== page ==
Design guidelines aim to bring clarity to Del Mar neighborhoods
In pursuit of harmonious neighborhood aesthetics — and to temper the city’s increasingly acrimonious review process — Del Mar has approved a comprehensive set of design guidelines meant to help applicants, architects and neighbors navigate the city’s process for architectural reviews, both for residential and commercial projects.
The city council approved the guidelines on Monday, Nov. 6 after nearly three hours of public testimony and deliberation.
The 140-page document — which can be viewed at www.delmar.ca.us/DocumentCenter/View/3279 —offers direction on details ranging from tree placement and how to preserve views to window size and outdoor lighting.
The guidelines are not, however, binding. Instead, they are meant to give homeowners, design professionals and the city’s Design Review Board (DRB) clarity on how to interpret Del Mar’s 40-year-old Design Review Ordinance.
An ad hoc committee started working on the guidelines more than two years ago, first by identifying the biggest flaws in the city’s design review process — principally, that the process was too subjective and had therefore become too prone to contention.
Significant pushback emerged as the guidelines were fine-tuned through this summer, with residents and property owners raising a litany of concerns, including how the guidelines define “view obstruction,” limit the size and placement of decks and discourage grading. Perhaps the biggest fear is that the guidelines on building size and massing will homogenize neighborhoods and diminish Del Mar’s eclectic architectural aesthetic.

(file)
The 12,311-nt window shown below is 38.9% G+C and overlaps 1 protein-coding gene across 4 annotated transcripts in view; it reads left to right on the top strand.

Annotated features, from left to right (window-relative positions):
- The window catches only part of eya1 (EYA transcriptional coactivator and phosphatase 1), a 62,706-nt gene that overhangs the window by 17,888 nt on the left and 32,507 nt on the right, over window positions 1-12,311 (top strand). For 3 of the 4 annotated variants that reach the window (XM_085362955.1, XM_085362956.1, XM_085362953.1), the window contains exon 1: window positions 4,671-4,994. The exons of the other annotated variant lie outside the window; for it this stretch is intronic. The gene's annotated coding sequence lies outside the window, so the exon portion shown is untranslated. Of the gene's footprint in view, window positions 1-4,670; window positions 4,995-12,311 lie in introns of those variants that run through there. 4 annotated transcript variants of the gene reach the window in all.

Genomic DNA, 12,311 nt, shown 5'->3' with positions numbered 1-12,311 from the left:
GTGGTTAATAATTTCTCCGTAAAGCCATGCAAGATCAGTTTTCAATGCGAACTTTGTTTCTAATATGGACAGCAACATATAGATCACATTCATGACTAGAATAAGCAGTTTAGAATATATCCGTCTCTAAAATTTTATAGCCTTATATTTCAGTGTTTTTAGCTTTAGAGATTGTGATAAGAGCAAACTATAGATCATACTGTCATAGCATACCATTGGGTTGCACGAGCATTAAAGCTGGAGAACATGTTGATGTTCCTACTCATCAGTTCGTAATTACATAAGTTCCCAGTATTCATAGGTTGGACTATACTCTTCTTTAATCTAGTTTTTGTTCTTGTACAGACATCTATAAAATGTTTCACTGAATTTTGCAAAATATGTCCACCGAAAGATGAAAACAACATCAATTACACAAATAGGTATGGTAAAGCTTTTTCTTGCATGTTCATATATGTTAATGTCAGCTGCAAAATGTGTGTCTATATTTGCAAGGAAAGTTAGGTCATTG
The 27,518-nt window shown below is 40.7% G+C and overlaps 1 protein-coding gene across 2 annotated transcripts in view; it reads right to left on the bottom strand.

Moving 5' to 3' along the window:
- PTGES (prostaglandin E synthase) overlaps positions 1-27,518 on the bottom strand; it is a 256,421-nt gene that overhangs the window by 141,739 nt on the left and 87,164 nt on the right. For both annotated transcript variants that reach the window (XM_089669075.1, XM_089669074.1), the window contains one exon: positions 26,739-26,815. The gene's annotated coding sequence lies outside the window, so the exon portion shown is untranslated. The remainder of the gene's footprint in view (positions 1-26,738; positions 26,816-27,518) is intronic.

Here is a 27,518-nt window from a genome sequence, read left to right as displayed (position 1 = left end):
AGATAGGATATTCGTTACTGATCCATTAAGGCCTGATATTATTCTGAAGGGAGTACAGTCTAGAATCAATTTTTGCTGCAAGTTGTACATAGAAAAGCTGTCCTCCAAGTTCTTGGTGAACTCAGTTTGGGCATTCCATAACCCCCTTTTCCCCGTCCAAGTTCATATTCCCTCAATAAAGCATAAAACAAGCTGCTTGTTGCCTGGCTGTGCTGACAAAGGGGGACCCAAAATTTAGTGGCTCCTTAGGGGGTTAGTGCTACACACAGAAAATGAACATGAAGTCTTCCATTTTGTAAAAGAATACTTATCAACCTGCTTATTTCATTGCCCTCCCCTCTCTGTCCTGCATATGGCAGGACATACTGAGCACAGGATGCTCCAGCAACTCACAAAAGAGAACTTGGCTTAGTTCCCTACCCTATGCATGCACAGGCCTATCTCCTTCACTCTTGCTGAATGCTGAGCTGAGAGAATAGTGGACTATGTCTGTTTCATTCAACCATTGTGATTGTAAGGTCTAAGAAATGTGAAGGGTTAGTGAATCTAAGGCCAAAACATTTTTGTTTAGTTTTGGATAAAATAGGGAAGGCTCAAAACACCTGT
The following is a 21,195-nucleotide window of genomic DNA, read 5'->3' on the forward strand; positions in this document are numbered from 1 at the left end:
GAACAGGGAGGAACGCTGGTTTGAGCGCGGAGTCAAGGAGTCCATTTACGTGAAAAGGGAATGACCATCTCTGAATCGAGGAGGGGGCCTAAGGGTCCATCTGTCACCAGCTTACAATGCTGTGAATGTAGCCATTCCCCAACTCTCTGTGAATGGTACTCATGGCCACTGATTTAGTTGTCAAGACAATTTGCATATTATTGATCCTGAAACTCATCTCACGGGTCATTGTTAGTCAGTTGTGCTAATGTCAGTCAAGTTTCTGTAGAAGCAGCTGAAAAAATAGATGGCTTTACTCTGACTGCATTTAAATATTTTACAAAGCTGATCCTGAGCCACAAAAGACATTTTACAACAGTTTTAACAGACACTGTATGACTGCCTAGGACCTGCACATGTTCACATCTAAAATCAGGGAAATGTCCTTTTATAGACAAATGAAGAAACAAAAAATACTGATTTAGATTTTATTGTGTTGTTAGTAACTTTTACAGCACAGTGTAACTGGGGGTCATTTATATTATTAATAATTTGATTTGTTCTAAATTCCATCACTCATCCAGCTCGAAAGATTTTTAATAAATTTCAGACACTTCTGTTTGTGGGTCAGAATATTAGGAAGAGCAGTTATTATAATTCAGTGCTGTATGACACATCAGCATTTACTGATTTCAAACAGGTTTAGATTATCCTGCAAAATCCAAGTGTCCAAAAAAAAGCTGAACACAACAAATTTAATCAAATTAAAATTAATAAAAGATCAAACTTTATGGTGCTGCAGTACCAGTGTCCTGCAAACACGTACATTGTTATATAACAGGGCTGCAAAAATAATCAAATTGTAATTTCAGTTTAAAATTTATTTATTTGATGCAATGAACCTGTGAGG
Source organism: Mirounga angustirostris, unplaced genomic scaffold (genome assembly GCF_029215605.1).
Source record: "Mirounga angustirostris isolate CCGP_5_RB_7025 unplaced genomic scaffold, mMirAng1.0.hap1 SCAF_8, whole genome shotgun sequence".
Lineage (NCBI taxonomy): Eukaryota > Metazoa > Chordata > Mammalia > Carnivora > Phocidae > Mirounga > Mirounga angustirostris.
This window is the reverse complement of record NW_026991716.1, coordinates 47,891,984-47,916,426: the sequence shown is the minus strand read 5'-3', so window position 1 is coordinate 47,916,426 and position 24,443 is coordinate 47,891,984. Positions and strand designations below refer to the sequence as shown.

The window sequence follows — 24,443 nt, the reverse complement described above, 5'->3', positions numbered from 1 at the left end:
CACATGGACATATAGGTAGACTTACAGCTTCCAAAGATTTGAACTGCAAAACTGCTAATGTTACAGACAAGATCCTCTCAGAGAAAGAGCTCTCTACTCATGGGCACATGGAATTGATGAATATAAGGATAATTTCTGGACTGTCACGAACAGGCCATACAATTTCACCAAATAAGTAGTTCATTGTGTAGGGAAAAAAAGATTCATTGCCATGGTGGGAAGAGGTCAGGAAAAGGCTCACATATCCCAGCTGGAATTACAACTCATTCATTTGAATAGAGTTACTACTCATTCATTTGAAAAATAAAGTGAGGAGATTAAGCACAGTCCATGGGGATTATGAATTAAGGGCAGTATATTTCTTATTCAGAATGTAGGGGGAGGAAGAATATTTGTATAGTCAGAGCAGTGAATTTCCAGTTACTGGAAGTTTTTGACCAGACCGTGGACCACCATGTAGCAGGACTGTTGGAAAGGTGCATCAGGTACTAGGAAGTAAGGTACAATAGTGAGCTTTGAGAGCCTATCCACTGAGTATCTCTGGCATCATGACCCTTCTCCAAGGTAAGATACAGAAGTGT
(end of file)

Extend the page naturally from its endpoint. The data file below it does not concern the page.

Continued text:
While councilmembers shared some of those concerns — and debated the extent to which the guidelines will become de facto regulations — they had high praise for the overall results.
“If we waited until everybody in town was happy with this, we’d be debating this for another 10 years,” said Councilman Dwight Worden. “Somewhere in the continuum you have to say it’s good enough and we’re going to keep working on it after adoption.”
Councilwoman Sherryl Parks, who served a four-year term on the DRB before joining the council, sees the guidelines as “a living document” that the city will revisit in the years ahead.
“Change is never easy, even though the addition of the guidelines will change the process for the better,” she said. “… We need to get it implemented, get our DRB trained, and set a time in the future to review and see if it’s working.”
Exactly how and when the guidelines will be incorporated into the city’s review process remains to be seen, but the roll-out is expected to begin by training the DRB at its December meeting.
“It’s a messaging thing,” said City Manager Scott Huth. “It’s going to transition over several months as it gains traction, but you’ve got to start somewhere.”
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